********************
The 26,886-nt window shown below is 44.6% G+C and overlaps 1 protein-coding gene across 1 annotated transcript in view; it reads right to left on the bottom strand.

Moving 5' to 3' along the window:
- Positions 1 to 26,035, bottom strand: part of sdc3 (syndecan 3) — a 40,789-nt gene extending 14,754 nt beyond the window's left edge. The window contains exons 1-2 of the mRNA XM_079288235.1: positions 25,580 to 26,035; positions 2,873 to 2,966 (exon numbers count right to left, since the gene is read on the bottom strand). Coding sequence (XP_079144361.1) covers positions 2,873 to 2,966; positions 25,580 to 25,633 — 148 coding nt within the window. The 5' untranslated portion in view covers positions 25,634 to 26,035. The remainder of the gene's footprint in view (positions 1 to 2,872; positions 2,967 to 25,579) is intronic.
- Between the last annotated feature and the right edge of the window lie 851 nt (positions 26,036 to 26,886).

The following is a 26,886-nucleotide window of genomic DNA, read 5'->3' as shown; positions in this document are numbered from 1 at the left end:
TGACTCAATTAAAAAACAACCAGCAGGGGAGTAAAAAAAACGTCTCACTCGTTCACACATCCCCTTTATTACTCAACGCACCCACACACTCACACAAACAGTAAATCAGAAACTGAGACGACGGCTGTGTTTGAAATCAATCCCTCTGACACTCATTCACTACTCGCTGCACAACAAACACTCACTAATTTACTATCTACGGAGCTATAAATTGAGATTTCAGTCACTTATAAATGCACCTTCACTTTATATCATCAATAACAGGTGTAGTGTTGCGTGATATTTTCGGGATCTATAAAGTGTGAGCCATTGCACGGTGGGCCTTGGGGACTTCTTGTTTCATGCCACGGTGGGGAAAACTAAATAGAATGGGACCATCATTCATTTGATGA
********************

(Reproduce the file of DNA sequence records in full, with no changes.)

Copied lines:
The 26,886-nt window shown below is 44.6% G+C and overlaps 1 protein-coding gene across 1 annotated transcript in view; it reads right to left on the bottom strand.

Moving 5' to 3' along the window:
- Positions 1 to 26,035, bottom strand: part of sdc3 (syndecan 3) — a 40,789-nt gene extending 14,754 nt beyond the window's left edge. The window contains exons 1-2 of the mRNA XM_079288235.1: positions 25,580 to 26,035; positions 2,873 to 2,966 (exon numbers count right to left, since the gene is read on the bottom strand). Coding sequence (XP_079144361.1) covers positions 2,873 to 2,966; positions 25,580 to 25,633 — 148 coding nt within the window. The 5' untranslated portion in view covers positions 25,634 to 26,035. The remainder of the gene's footprint in view (positions 1 to 2,872; positions 2,967 to 25,579) is intronic.
- Between the last annotated feature and the right edge of the window lie 851 nt (positions 26,036 to 26,886).

The following is a 26,886-nucleotide window of genomic DNA, read 5'->3' as shown; positions in this document are numbered from 1 at the left end:
TGACTCAATTAAAAAACAACCAGCAGGGGAGTAAAAAAAACGTCTCACTCGTTCACACATCCCCTTTATTACTCAACGCACCCACACACTCACACAAACAGTAAATCAGAAACTGAGACGACGGCTGTGTTTGAAATCAATCCCTCTGACACTCATTCACTACTCGCTGCACAACAAACACTCACTAATTTACTATCTACGGAGCTATAAATTGAGATTTCAGTCACTTATAAATGCACCTTCACTTTATATCATCAATAACAGGTGTAGTGTTGCGTGATATTTTCGGGATCTATAAAGTGTGAGCCATTGCACGGTGGGCCTTGGGGACTTCTTGTTTCATGCCACGGTGGGGAAAACTAAATAGAATGGGACCATCATTCATTTGATGA